Perhaps God learned this compassionate approach in the wilderness of Matthew 4?
Maybe Paul’s truth seems untrue because our resistance is so low that every temptation seems irresistible? In all three instances in Matthew, Jesus has a “way out” because of his commitment to God, and his knowledge of Scripture.
Looking at the three temptations allow us to understand more deeply how we can “renounce the spiritual forces of wickedness.”
The devil and temptations also afford us the opportunity to learn and understand Scripture, by experience and practice. Without these we should never understand them, however diligently we read and listen to them. – Martin Luther
One of my favorite possessions is an autographed copy of In the Name of Jesus, by Henri Nouwen. How I came to own such a treasure is a story for another day. The book is Nouwen’s lecture on the three temptations of Christ. I always turn to this book on the First Sunday in Lent.
The First Temptation: “Turn stones into bread” – The Temptation to be Relevant
For Nouwen, this is the temptation to relevance. To a hungry man, nothing is more relevant than eating. In being tempted this way, Jesus is tempted to make his will, his desires, his answers more important – more relevant – than God’s will, desires, and answers.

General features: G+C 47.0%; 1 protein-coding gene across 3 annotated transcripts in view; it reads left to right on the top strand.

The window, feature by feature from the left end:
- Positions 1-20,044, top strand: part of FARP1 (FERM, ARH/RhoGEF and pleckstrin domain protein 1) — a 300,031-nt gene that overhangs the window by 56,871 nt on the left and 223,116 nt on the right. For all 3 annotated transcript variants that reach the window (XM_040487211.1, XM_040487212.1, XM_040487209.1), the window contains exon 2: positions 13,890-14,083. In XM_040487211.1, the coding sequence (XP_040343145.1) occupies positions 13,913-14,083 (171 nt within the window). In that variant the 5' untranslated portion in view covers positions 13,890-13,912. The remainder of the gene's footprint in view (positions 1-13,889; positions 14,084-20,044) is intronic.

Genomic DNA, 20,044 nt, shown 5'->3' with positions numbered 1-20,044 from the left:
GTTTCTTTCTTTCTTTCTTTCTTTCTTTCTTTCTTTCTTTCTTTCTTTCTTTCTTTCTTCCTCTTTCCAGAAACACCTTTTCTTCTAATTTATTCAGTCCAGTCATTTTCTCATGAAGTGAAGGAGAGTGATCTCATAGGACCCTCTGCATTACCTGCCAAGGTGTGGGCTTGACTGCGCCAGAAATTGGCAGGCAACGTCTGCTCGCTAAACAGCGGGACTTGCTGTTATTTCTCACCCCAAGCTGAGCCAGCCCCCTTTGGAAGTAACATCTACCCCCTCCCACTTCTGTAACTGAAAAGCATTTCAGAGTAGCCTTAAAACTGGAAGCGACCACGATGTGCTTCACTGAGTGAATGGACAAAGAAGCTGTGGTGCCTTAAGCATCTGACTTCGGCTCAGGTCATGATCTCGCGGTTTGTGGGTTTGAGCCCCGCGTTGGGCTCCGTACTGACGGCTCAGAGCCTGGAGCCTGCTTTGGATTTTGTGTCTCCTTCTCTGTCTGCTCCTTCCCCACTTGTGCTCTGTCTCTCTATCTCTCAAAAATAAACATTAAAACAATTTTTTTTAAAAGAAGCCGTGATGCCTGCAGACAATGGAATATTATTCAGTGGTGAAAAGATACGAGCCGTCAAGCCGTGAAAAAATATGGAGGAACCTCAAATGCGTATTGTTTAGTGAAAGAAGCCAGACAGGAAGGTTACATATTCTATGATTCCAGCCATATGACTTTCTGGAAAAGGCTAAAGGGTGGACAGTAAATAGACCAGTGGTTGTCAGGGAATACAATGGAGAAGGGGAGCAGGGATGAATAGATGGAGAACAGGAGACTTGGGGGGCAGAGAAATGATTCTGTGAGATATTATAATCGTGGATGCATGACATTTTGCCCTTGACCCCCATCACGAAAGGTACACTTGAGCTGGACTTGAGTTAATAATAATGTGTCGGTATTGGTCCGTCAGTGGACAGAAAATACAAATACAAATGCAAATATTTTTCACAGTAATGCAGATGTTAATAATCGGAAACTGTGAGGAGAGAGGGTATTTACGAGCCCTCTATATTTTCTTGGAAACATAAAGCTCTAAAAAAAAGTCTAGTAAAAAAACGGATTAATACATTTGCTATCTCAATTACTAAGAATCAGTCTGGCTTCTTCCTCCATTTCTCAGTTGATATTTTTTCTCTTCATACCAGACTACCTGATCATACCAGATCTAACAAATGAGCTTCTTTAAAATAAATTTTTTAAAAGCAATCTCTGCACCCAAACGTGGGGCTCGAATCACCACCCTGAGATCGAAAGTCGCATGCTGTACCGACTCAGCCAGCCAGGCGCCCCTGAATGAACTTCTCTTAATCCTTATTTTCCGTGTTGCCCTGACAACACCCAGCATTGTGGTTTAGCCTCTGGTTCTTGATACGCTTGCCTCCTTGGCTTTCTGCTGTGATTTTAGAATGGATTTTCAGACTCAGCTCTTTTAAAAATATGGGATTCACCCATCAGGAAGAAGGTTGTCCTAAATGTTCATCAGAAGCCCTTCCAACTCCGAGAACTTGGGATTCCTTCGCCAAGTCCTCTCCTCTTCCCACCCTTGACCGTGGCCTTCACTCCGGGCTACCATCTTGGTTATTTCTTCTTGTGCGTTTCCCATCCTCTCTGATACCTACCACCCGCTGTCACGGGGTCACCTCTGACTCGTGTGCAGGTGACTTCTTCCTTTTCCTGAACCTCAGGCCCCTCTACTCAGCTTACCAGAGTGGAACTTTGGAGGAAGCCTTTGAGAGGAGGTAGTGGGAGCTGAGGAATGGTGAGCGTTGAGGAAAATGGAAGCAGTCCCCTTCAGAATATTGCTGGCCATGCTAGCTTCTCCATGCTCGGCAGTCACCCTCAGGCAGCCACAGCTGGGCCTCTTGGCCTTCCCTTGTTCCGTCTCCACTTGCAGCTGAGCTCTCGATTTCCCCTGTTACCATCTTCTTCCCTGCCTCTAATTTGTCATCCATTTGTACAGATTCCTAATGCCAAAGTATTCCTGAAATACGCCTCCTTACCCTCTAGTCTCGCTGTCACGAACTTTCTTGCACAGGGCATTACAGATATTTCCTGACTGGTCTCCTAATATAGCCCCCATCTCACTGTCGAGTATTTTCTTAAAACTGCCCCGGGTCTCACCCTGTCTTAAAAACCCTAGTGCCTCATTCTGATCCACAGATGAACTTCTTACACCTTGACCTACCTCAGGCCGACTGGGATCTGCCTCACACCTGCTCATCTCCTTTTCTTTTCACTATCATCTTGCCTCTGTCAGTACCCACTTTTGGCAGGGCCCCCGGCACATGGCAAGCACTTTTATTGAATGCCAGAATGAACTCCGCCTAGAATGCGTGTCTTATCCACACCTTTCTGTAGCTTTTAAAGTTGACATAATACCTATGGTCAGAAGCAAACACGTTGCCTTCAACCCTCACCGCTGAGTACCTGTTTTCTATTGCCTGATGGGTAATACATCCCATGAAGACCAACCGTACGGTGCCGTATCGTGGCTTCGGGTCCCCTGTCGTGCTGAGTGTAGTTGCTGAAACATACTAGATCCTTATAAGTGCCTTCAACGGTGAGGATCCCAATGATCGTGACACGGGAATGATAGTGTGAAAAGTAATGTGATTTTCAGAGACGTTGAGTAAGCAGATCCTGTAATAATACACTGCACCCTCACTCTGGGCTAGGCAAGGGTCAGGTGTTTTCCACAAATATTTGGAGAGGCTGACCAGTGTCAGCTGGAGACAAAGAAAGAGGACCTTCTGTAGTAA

We do this every time we are tempted to come along with the perfect answer at the perfect time – whether it is what God wants or not. We are often tempted to act as though we are the smartest, most powerful person in the room (at least I am). Often, we don’t even sit with the question long enough to even know what God wants!
Nouwen says the way to renounce the wicked “spiritual force” of relevance is prayer, in which we “Walk in the full light of God, acknowledging that ‘I am human and you are God.'”
Many times, I find myself praying this prayer: “I can’t. You must. I am yours. Show me the way.” (from Catholic Archbishop Oscar Romero) I need reminding that “I am human and [God] is God.”
The Second Temptation: “Throw yourself down” – The Temptation to be Spectacular
Nouwen says, “We act like visibility and notoriety are the main criteria of the value of what we are doing.” In other words, there’s no value in ministry unless somebody notices. On Ash Wednesday, Matthew 6, in which Jesus reminds us to do our good deeds in private, without seeking notoriety. We must remember, “Ministry is not only done by the popular people in a church (or in any group of Christians), it is done by everybody.”
For Nouwen, the way to renounce this “force” is, through confession and forgiveness living into a life of vulnerability and humility.
The Third Temptation: “Worship me and it’s all yours” – The Temptation to be Powerful
Power never gives security, but always reminds us of our weakness. It “always lusts after greater power precisely because it is an illusion” and never satisfies. Relationships based on power, control, and manipulation are never relationships.
How do we renounce the “force” of Power? Spiritual Reflection, in which “Power is abandoned in favor of love.” As we reflect on God, we learn that God is present, caring, and always showing us the way.